In the middle of May, the Community Alliance newspaper published a Special Edition about the barbaric treatment of the mentally ill in the Fresno County Jail. We have reprinted “Freefall into Madness” as a Special Section in this paper.
When Mark Arax, who is a Fresno State journalism professor and arguably the best writer in the Fresno area, approached me about the jail/mental health story a couple of months ago, I knew it was the kind of article we wanted to print.
I have read several of Arax’s books, including In My Father’s Name and The King of California, which tell the remarkable history of our lives in Fresno and the Central Valley.* Those books and his years of investigative journalism as a writer for the Los Angeles Times left me with no doubt that he could make the story about what is going on within the Fresno County Jail come alive.
If you are an editor for a small alternative/independent newspaper, having someone like Arax write for you is about as good as it gets. But now, not only do we get the benefit of Arax’s significant skill to help tell this story, but he is also teaching the next generation of journalists how to write news stories. Almost too good to be true, eh?
Because of technological developments, there are those who want to write an obituary for newspapers and think that investigative journalism is dead. Projects such as this Special Section and Edition are evidence that rumors of our demise have been greatly exaggerated. This is our best argument that even in the world of the Internet, Facebook and smart phones quality journalism will survive. I believe readers need and will continue to demand in-depth information about the world around them that you simply can’t get from a source like Twitter, which limits you to 140 characters.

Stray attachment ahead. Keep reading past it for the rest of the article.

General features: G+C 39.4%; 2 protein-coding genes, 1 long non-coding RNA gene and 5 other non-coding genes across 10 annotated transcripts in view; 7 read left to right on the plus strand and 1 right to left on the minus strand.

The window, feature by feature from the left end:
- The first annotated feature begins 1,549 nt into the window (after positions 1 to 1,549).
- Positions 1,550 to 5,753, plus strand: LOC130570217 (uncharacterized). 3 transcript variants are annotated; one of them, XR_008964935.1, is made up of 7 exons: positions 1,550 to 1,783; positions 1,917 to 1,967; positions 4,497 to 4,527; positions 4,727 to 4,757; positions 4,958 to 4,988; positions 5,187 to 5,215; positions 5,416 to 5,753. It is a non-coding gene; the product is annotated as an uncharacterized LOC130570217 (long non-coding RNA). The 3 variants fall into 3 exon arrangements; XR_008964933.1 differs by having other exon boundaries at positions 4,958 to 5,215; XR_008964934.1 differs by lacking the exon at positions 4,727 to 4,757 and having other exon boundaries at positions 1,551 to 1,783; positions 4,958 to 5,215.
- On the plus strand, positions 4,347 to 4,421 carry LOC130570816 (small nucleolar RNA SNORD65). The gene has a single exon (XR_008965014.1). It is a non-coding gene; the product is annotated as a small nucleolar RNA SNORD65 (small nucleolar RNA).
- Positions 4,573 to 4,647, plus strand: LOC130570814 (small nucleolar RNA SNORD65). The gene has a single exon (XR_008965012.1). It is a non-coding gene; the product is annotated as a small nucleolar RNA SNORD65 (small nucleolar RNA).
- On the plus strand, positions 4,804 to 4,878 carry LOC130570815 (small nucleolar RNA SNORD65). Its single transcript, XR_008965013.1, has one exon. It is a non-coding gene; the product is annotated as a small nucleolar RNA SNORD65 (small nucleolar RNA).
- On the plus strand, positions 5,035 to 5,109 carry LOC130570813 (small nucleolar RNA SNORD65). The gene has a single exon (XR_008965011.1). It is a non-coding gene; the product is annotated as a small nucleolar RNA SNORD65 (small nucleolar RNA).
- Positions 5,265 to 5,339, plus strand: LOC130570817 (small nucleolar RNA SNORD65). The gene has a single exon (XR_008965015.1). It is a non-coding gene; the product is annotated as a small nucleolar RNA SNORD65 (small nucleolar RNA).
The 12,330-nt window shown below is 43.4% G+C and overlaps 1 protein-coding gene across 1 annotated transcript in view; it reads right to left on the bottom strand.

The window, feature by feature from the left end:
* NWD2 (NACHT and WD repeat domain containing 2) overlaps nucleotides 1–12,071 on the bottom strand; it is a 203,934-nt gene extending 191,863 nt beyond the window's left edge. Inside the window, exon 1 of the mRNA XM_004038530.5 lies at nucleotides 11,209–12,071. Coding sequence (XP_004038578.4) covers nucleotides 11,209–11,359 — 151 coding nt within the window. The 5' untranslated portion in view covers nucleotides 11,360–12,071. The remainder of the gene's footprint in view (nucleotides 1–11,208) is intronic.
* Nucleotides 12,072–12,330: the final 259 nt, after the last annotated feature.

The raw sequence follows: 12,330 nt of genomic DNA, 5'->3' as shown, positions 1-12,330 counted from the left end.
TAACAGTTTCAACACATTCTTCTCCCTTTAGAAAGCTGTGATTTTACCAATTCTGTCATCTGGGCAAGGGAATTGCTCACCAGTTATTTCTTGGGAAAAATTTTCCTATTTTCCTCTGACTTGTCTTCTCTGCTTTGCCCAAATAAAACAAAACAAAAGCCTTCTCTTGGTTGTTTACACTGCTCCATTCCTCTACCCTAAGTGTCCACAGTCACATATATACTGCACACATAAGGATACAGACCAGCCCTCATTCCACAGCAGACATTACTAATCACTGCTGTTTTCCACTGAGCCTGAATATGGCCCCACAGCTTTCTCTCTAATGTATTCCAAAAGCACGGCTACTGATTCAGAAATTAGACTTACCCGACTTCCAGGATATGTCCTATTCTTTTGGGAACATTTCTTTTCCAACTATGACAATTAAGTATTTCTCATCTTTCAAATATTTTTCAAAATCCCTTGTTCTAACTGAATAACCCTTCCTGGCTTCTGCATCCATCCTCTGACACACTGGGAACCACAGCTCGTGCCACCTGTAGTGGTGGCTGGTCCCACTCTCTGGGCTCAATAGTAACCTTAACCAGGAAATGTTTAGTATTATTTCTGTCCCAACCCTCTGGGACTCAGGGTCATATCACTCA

Arax and his students have worked on several great investigative articles in the Fresno Bee. They did the research that led to the story about Tony Vang not living in the district he represented as a trustee for the Fresno Unified School District (FUSD) and wrote a groundbreaking story in the Bee about the dropout situation in FUSD. The Bee’s publishing of those stories gave visibility to important issues that probably would not otherwise have been brought to this community’s attention. Elected officials were removed from office and public policy changed as a result of these articles.
One of the great things about having several newspapers in Fresno is that writers have more than one publishing option when they have an important story to tell. We are honored that Arax and his students have chosen the Community Alliance to tell their story about the appalling conditions within the Fresno County Jail.
It has been a logistical challenge for us (a small, mostly volunteer group) to produce this Special Section and Edition and get it into your hands. Let us know if you like what you read and want us to publish more investigative stories by Arax and his students. Another way you can show that you like investigative journalism is by clipping out and mailing us the subscription form below.
*I strongly encourage readers of the Community Alliance to get a copy of Arax’s books. They are wonderful to read and will tell you things about your community that you probably didn’t know. For example, In My Father’s Name details the crime and corruption (in the highest places) that has made Fresno what it is today—such as a former police chief who was involved in graft and corruption, who ended up marrying the woman who ran prostitution in the city.